The blizzard that slammed a large section of the northeastern US, including NYC, last weekend was one of the most powerful winter storms to hit the region in decades.
According to NOAA, the storm was given a value of 7.66 on the Northeast Snowfall Impact Scale (NESIS). That is considered a category 4 or “crippling” snow event. It was also the 4th most powerful winter storm to impact the northeast since 1950.
Covering 434,000 square miles across 26 states, the storm impacted more than 102 million people. Of those, approximately 24 million people saw more than 20 inches of snow.
The region’s strongest storm on record was the so called “Super-Storm” of March 1993.
A massive winter storm slammed the eastern United States this weekend. With some areas getting more than two feet of snow, records fell across the region.
Here in New York City, a whopping 26.8 inches of snow was measured in Central Park – the city’s second highest storm total since record keeping began in 1869. This storm, according to the NWS, was only one-tenth of an inch shy of tying the city’s all time record of 26.9 inches set in February 2006.
To put this event into perspective, consider that, on average, NYC normally sees 7 inches of snow during the month of January and 25.8 inches for the entire winter season.
The cause of this historic event involved a few key players. First, an area of low pressure moved up the east coast funneling in relatively warm and humid air from the southeast. At the same time, an area of high pressure to the north pushed cold air south. When the two air masses met, the warmer air was forced to rise and cool. Since cool air holds less moisture than warm air, the moisture was wrung out of the atmosphere as precipitation – snow, in this case. While developing as a classic nor’easter, this storm gained an extra boost of both energy and moisture from a warmer than normal Atlantic Ocean. Sea surface temperatures off the coast have been running about 5°F to 6°F above average for this time of year.
The pressure differences between the low and high also produced powerful winds. In Central Park, wind gusts peaked at 42 mph.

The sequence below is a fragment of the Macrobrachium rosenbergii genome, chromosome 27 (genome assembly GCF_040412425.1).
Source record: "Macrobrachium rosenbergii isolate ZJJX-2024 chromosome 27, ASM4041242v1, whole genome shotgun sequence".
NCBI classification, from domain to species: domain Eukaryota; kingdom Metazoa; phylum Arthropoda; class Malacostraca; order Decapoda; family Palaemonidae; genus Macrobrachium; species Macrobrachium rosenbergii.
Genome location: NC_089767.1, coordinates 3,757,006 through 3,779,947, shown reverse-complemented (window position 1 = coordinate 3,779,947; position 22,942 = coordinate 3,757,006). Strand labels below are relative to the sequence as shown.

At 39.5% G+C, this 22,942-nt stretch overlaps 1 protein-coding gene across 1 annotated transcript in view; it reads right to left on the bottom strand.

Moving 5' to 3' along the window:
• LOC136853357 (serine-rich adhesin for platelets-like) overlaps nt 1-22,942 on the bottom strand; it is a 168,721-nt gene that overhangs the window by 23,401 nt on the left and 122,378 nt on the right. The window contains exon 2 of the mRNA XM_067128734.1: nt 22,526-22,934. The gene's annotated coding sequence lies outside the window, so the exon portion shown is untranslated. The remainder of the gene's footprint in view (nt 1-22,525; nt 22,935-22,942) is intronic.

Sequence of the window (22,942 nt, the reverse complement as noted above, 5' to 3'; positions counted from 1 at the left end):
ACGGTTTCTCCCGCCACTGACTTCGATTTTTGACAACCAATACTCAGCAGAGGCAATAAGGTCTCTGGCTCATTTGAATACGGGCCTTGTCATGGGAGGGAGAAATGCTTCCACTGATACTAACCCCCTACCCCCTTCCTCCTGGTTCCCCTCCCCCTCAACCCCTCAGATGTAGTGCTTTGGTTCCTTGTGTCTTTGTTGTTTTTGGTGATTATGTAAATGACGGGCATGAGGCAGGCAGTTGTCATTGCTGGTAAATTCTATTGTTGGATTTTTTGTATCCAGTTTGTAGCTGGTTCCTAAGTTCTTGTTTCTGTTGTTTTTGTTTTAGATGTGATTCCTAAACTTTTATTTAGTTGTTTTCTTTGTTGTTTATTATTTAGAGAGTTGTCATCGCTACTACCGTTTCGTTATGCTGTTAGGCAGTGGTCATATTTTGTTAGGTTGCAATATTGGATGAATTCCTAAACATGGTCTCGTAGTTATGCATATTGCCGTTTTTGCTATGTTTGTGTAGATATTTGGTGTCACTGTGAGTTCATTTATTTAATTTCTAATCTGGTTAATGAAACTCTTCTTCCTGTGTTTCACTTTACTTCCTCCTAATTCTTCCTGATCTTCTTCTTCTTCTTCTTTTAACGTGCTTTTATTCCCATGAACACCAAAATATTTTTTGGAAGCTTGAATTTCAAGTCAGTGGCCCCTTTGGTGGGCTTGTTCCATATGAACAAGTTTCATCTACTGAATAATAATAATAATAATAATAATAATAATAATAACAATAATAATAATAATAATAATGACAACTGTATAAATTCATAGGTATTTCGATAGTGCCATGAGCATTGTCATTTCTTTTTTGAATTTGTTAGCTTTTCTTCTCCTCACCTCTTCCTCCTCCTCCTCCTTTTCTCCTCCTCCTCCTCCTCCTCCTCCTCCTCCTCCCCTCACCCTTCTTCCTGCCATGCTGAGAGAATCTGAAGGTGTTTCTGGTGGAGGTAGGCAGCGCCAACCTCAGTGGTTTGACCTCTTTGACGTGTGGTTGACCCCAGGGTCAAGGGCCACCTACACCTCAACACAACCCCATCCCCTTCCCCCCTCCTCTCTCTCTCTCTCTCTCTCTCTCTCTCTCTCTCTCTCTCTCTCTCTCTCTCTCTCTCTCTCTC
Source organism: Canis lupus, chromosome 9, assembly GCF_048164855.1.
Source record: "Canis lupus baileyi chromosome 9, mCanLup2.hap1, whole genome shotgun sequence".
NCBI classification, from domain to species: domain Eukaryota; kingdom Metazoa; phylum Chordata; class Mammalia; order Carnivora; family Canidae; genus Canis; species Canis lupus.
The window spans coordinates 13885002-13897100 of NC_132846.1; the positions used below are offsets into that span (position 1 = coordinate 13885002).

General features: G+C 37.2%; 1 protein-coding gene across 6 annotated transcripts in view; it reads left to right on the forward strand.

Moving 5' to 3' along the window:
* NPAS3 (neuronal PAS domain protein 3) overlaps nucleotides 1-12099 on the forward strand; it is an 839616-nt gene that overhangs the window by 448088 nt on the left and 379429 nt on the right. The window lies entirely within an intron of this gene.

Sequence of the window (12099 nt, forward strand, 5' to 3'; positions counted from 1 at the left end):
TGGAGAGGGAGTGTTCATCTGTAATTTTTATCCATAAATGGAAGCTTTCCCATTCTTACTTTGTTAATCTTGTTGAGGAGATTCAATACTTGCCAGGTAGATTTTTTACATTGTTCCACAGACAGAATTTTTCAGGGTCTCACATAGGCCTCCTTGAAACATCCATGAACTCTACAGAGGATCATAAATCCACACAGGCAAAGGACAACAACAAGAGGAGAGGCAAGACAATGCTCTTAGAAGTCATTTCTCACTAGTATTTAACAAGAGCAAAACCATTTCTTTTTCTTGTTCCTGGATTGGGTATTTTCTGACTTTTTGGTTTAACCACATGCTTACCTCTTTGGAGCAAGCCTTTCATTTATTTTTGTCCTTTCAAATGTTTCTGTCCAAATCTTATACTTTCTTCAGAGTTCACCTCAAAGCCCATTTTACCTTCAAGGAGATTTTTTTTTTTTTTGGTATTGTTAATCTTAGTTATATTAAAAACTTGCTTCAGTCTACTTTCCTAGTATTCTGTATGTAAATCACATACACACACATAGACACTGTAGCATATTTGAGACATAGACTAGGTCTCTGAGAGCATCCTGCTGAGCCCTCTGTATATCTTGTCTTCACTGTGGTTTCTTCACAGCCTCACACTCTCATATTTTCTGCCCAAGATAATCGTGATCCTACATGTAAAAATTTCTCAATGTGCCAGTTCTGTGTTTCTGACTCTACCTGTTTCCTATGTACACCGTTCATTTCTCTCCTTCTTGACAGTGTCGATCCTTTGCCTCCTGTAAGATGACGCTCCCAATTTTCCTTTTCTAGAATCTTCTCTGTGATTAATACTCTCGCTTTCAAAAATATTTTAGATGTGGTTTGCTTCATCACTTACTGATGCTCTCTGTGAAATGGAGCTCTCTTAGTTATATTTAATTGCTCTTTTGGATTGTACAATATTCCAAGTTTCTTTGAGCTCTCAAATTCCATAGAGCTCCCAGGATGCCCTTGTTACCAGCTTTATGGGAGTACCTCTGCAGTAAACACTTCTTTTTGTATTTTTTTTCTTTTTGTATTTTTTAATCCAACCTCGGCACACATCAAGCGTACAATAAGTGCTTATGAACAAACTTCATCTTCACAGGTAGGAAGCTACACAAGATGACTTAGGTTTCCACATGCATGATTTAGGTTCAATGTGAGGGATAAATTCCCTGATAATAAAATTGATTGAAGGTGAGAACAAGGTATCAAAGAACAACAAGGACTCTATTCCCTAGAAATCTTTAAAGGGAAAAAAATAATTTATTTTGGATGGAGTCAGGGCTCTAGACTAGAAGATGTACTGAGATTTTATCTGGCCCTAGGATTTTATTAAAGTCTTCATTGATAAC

Dramatically ending the region’s so-called snow drought and impacting tens of millions of people, this storm garnered a great deal of media attention. Known by a few different names – The Blizzard of 2016, Winter Storm Jonas, and Snowzilla – this storm will not be forgotten anytime soon, regardless of its moniker.
Three of the city’s top five snow producing storms have occurred in the past ten years. Credit: NWS/NOAA
A blizzard is expected to blast a large part of the northeastern United States, including NYC, this weekend. Different than a typical winter storm, a blizzard is characterized more by its winds than the amount of snow it produces.
According to the NWS, the three key factors in a blizzard are wind, visibility, and time. More specifically, they are:
- Wind – Sustained winds or frequent gusts of 35mph or higher.
- Visibility – Falling and/or blowing snow that reduces visibility to ¼ mile or less.
- Time – Wind and reduced visibility conditions must prevail for at least 3 hours.
These conditions heighten the risk for power outages and often produce whiteout conditions on roadways, making travel extremely dangerous. Stay Safe!
The first measurable snowfall of the 2015-2016 winter season has finally arrived in New York City!
According to the NWS, 0.4 inches fell in Central Park on Sunday. With the snow sticking only to grassy areas and parked cars, it was not a blockbuster event by any stretch of the imagination. But, after this winter’s mild start, it was exciting to see flakes fill the air.
This first snowfall arrived rather late by local standards, but it was not the latest. That record belongs to January 29, 1973. On average, the city should have already seen about 9 inches of snow at this point in the season.
First snowfall of the season in NYC. Credit: The Weather Gamut.
Last month’s climate change agreement, COP21, was an historic event. Nearly 200 countries came together and agreed to reduce their greenhouse gas emissions over time. Looking at ways to harness this positive momentum at the local level, the non-proft group, NYC Metro Climate Reality Leaders, is hosting a panel discussion this Tuesday, January 12th, at Civic Hall called, “The Paris Agreement: COP 21 – Our Take.”
As a member of the panel, I will be speaking about the benefits of cross-disciplinary collaborations in the arts and sciences. Offering observations and opinions from their own unique perspectives, my fellow panelists include:
Harriet Shugarman, Founder and Executive Director of Climate Mama will moderate the panel. Mrs. Shugarman and Simone Rothman, Founder and CEO of Future Air, are co-producers of the event.
The discussion begins at 5PM and will be followed a Q&A session. This event is free, but does require registration. Seats are limited. Hope you can join us.
156 Fifth Ave, 2nd Floor
(Between 20th and 21st Streets)
New York, NY 10010